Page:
- Application software is…like banking as an application. What we do is support your daily requirements for banking applications like daily branch opening, your account handling, your money transfers, everything, the routine tasks for which there is a need to build the software. It's very routine because most rules are documented. You just have to implement those business rules into software programs.

Installed on the transnational platform of a bank’s distributed computer networks, these applications turn rules and routines into algorithmic code, acquiring a certain power of structuring, for instance, how a bank teller would perform her tasks.

Let us see how this kind of bank application guides and governs a bank teller’s work behavior in her own words:

- You log on, do your password, then your screen opens...there are functions on the top, that say twenty one is a cash advance, twenty two is..., and it does nothing until you put in the number for the transaction you’re going to do. Then there is a list of the amount—is it cash, is it check, does he want cash back...and [the relevant screen] pops up; if it’s over a certain amount, another screen pops up and says, did you check ID. So, it’s pretty basic, it takes you step by step through the transaction. It says, now give the customer this much money, and asks you if this amount is correct. And so you fill in numbers for all the sections, hit enter, it will take you to the next step. You will validate the thing you’re holding – the check, the slip, the transaction – and then it asks if there is anything else you want to do for the customer. And you say yes, or no.

This example of algorithm-based structure clearly demonstrates how the worker’s subjective orientation or adherence to rules is less important than following the steps suggested by the program, which tends to disallow other ways of doing work. Even if organizations use a graphical interface that seems to offer more choices for the worker, all choices are already pre-programmed. Such software applications are not confined to banks alone; their use is quite widespread in many different kinds of organizations: airports, hospitals, department stores as well as state institutions like the Department of Motor Vehicles to cite a few. Algocratic governance relates to this programmability of work. Most institutions in the United States have injected the dimension of algocratic governance into their existing bureaucratic controls.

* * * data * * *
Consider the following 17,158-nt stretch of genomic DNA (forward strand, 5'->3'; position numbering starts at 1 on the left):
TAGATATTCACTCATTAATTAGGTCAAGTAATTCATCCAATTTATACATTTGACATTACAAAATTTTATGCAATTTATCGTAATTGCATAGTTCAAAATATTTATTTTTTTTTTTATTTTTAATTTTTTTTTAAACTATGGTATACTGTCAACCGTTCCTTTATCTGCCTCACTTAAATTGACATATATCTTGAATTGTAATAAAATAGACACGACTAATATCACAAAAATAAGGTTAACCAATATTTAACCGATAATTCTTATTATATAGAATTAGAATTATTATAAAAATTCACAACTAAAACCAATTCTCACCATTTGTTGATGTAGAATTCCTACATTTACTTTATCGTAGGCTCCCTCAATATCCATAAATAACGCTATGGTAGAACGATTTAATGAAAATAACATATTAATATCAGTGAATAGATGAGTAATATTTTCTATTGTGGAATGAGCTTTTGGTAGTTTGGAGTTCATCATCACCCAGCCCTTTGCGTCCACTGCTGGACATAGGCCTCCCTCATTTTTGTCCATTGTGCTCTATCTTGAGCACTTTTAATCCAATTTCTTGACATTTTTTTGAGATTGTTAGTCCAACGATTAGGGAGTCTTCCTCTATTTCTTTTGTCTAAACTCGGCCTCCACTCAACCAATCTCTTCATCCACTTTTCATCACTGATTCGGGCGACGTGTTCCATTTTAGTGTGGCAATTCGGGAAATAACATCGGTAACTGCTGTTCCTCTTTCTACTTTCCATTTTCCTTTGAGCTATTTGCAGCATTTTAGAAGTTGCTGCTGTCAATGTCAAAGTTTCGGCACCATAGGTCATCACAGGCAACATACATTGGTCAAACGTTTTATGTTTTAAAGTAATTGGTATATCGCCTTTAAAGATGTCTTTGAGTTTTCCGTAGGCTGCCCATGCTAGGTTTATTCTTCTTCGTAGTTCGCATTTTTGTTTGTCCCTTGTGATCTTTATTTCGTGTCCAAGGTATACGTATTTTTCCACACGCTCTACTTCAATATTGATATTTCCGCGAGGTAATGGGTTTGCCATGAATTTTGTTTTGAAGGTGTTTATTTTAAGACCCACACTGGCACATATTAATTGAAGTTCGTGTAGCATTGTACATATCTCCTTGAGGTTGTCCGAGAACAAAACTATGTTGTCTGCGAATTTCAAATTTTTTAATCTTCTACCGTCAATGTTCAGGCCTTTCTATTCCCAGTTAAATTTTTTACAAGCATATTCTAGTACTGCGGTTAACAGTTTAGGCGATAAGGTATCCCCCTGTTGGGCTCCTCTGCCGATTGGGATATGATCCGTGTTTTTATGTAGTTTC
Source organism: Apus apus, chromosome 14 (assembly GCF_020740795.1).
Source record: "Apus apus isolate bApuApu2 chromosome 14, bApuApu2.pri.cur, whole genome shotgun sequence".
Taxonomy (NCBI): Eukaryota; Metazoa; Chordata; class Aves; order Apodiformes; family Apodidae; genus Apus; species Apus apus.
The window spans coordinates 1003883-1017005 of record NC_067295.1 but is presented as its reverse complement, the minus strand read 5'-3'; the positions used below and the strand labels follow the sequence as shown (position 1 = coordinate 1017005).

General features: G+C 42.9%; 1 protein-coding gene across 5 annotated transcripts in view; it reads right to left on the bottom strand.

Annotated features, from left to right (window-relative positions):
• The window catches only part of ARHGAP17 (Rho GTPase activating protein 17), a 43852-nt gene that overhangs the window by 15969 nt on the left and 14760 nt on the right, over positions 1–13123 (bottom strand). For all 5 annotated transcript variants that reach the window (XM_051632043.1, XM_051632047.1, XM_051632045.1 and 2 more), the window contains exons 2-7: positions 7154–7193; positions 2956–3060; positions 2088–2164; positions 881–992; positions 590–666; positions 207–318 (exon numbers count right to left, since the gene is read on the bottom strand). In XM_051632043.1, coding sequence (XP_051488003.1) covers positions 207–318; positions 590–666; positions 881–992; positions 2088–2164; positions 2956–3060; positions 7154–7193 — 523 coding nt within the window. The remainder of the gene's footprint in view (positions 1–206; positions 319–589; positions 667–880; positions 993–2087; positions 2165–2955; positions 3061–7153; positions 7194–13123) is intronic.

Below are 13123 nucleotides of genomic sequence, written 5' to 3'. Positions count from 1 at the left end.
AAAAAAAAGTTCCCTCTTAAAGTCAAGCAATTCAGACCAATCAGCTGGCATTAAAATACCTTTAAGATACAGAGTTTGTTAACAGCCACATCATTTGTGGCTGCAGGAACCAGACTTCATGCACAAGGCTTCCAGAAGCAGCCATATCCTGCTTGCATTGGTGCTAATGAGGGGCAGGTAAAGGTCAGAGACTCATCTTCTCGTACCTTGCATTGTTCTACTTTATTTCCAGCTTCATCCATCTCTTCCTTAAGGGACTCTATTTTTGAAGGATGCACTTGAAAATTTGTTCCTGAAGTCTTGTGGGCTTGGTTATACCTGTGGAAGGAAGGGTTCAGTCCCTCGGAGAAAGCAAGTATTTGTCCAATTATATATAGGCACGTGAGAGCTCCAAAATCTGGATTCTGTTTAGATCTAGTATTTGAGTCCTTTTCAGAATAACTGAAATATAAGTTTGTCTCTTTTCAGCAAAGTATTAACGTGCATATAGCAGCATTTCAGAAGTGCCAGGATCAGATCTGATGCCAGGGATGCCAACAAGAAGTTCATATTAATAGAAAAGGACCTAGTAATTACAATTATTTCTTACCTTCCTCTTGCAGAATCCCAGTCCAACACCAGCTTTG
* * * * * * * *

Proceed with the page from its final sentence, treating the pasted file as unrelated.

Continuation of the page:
The dominance of algocracies has not yet reached its highest point. In my interviews, many systems analysts corroborated the findings of Salzman and Rosenthal (Salzman and Rosenthal, 1994) that institutions prefer to replicate the previous work structure into software systems despite the systems analysts’ contention about their inefficiency. This insertion of algocracies into bureaucratic work structures is taking on different forms. Corporate attempts to completely reengineer their organization through various Enterprise systems (e.g., ERP or Enterprise Resource Planning systems) not only exemplify efforts at avoiding the inefficiencies of earlier systems; they also point to a rethinking of the very structure of organization. Just as the organization of McDonald’s tends to utilize certain fixed principles (e.g., the physical arrangement of the kitchen and counter along with cooking devices and workers) in their franchises around the world, it has become possible to create templates of work organization coded in software programs that can be customized to a business’s particular needs. In a certain sense, software companies in India are in the business of selling customized organizations, complete with ready-made templates and modules of supply chain management, payroll, job costing, sales force automation, product lifecycle management, and customer relationship management.